Football Association chief executive Mark Bullingham said he experienced “a desire for change” in Qatar ahead of this winter’s World Cup.
Bullingham was speaking as the FA joined nine other European FAs in supporting a seasonal OneLove anti-discrimination campaign.
Some LGBTQ+ England supporters do not travel to the Muslim-majority nation, which criminalizes same-sex relationships and the promotion of same-sex relationships.
An enabling law is planned in the Arab state, which means that petty crimes will not be prosecuted.
Rainbow flags are allowed at matches as long as they are not inappropriately draped, the FA chief said.
Bullingham said his organization is also lobbying the game’s global governing body, FIFA, for an update on a compensation scheme for migrant workers who have helped build stadiums and infrastructure in Qatar.
Amnesty International has urged FIFA to set up a fund of at least £350m for workers who have suffered “human rights abuses” – a sum equivalent to the World Cup prize pool. It comes amid reports some have been paid as little as £12 for working 11-hour shifts.
Asked what his advice was for gay England fans planning a trip, Bullingham told reporters on Wednesday: “We understand that concern. I understand that some of them will not go out.
“The overall message we have from Qatar is very clear: everyone is welcome and these communities are absolutely welcome.
“We have asked the question in many meetings if it is on site with the security teams and they all certainly give the right answers. Some information is still required. What is the accommodation like and so on?
“This [LGBTQ+] Communities realized they don’t yet have all the information they need to make that decision.”
When asked if he thinks Qataris could go further in promoting human rights, Bullingham added: “If you look at LGBTQ rights, there are ingrained societal, cultural and religious beliefs that are likely to change in the foreseeable future time will probably not change.
“I think the approach there was to welcome people. I don’t think we expect any significant changes in legislation related to these communities.
“I have seen an absolute desire for change in terms of human rights, building rights and labor rights. That’s not every single person you meet. I think the authorities really took seriously the changes they brought about.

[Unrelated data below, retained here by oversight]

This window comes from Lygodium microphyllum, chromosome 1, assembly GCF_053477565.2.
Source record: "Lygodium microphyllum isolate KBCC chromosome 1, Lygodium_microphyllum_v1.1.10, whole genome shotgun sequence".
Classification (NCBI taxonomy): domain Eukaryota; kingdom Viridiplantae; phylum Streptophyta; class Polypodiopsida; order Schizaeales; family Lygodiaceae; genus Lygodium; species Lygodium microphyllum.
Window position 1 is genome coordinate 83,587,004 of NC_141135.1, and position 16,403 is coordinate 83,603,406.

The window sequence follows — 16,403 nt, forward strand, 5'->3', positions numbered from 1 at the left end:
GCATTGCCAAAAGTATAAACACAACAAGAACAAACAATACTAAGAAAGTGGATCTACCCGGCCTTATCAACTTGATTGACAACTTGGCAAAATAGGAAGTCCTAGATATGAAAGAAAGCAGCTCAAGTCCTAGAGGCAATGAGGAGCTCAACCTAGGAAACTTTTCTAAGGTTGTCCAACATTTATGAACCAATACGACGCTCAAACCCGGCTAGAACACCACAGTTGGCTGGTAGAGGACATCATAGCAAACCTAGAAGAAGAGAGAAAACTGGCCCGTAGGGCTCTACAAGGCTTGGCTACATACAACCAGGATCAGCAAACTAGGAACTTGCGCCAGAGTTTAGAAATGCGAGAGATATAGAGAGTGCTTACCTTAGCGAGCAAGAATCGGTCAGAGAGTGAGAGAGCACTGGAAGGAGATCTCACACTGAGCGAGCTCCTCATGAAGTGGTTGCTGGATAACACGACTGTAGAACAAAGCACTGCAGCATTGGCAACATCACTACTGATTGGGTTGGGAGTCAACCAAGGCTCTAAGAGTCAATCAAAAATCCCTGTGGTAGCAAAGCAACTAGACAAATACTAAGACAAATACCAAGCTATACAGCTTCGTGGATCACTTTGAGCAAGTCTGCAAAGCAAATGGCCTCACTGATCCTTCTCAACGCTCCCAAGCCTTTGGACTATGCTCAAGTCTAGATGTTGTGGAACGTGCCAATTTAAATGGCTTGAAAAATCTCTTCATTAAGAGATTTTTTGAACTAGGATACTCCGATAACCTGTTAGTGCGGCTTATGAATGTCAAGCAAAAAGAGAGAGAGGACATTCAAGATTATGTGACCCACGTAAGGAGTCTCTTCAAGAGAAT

“When they talk about it, they’re actually pretty proud of what they’ve accomplished in such a short amount of time. It is from a low base.”
It was announced on Wednesday that England captain Harry Kane and the captains of the eight other countries that qualified for the World Cup will wear the OneLove armband in Qatar.
Kane will don his for the first time in Friday night’s Nations League game against Italy.
Kane said, “I’m honored to join my fellow captains in supporting the important OneLove campaign.
“As captains, we all compete against each other on the pitch, but together we stand against any form of discrimination.
“This is all the more relevant at a time when division is common in society. Wearing the armband together on behalf of our teams will send a clear message as the world watches.”
The FA said a group of migrant workers had been invited to England’s World Cup training base in Al Wakrah to meet the players.
Amnesty welcomed the IA’s position on discrimination and the rights of migrant workers.
The organisation’s head of priority campaigns, Felix Jakens, said: “The FA’s pledge to support efforts to eliminate abuses faced by thousands of migrant workers in Qatar – including at a migrant workers’ center – could be significant, but we must yet to see if this is seriously taken up by either the Qatari authorities or FIFA.
“Human rights issues have plagued preparations for this World Cup and we were previously disappointed by years of FA reticence and overly optimistic statements about ‘progress’ in Qatar.
“Unexplained deaths of migrant workers, workers who are cheated of their wages and others who work extremely long hours are just some of the issues that Qatar’s patchy labor laws still fail to address.
“Top football is immensely rich and really influential and FIFA should have insisted on human rights clauses when originally evaluating Qatar’s bid.”